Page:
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California Burning 

An epic gusher, There Will Be Blood strikes oil, and then some.


There Will Be Blood recounts the tale of a ferociously successful wildcat oil driller named Daniel Plainview (Daniel Day-Lewis), who is introduced as a solitary miner in 1898 and is seen traveling the West with a small boy (Dillon Freasier), whom he introduces as his partner and son. Attempting to convince squabbling landowners to lease their property for oil exploration, Plainview presents himself as a progressive businessman who jovially proposes to improve — as well as enrich — the entire community.

The narrative begins when a mysterious youth named Paul Sunday (Paul Dano) appears out of the night to tip Daniel off to an unexploited oil field on his family's land back in the hills. He then disappears from the movie — or rather, he reappears in those hills as his twin brother Eli (also Dano), a precocious, charismatic faith healer "sucking out" arthritis from an old lady's arm, the way Daniel sucks black gold out of the earth.

Plainview also turns out to have a brother (played by Kevin O'Connor as Day-Lewis' weaker double), whose surprise appearance allows the oilman to elaborate on his harsh philosophy of life. Enunciating each line with the certainty of someone engraving his words in stone, Day-Lewis projects a fearsome intensity comparable to his performance in Gangs of New York.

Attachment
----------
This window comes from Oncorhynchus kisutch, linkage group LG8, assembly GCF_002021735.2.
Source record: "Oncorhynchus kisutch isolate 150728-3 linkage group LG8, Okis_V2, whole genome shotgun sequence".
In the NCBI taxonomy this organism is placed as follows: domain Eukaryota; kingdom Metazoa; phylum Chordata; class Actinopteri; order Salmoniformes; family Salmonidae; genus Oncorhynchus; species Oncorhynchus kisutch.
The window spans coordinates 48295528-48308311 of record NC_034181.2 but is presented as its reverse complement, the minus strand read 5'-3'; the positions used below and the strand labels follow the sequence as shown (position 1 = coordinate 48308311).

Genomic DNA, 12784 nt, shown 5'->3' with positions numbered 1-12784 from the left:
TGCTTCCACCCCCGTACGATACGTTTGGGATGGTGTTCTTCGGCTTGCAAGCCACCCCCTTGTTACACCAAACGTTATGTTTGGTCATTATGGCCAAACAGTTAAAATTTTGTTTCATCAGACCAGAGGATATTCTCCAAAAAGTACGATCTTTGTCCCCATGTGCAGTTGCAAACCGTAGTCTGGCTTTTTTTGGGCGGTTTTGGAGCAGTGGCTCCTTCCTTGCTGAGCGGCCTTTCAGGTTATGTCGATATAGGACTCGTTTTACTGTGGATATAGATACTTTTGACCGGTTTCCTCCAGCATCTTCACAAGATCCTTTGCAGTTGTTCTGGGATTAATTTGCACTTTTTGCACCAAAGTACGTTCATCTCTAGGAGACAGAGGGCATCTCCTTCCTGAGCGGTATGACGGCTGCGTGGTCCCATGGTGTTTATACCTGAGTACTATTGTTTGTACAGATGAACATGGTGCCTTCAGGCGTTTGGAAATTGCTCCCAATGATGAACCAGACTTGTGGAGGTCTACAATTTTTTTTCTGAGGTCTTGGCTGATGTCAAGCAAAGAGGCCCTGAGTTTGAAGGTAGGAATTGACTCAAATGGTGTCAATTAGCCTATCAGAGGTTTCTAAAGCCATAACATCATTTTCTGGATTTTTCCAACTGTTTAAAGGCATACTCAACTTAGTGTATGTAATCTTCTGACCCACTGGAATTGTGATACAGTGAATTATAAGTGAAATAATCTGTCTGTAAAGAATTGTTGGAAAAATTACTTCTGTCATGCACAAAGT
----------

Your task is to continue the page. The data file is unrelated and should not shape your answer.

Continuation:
The past few months have hardly lacked for audacious exercises in cinematic boldness — The Assassination of Jesse James, Southland Tales, and I'm Not There, to name three excellent examples — but as bizarre as it often is, There Will Be Blood is the one that packs the strongest movie-movie wallop. This is truly a work of symphonic aspirations and masterful execution. Director Paul Thomas Anderson's (Magnolia, Boogie Nights) superb filmmaking is complemented throughout by Radiohead guitarist Jonny Greenwood's excellent score — at once modernist and rhapsodic, full of discordant excitements, outer-space siren trills, and the rumble of distant thunder.

And there's hardly a dull moment. Digs collapse, gushers burst into flame, God metes out punishment, and so does man. Revelations overturn the narrative: The last 20 minutes are as shocking in their way as the plague that rains from the sky in Magnolia's finale. By the time the closing words "There Will Be Blood" appear (with a burst of Brahms), inscribed in heavy gothic letters on the screen, Anderson's movie has come to seem an Old Testament story of cosmic comeuppance and filicidal madness — American history glimpsed through the smoke and fire that the lightning left behind.

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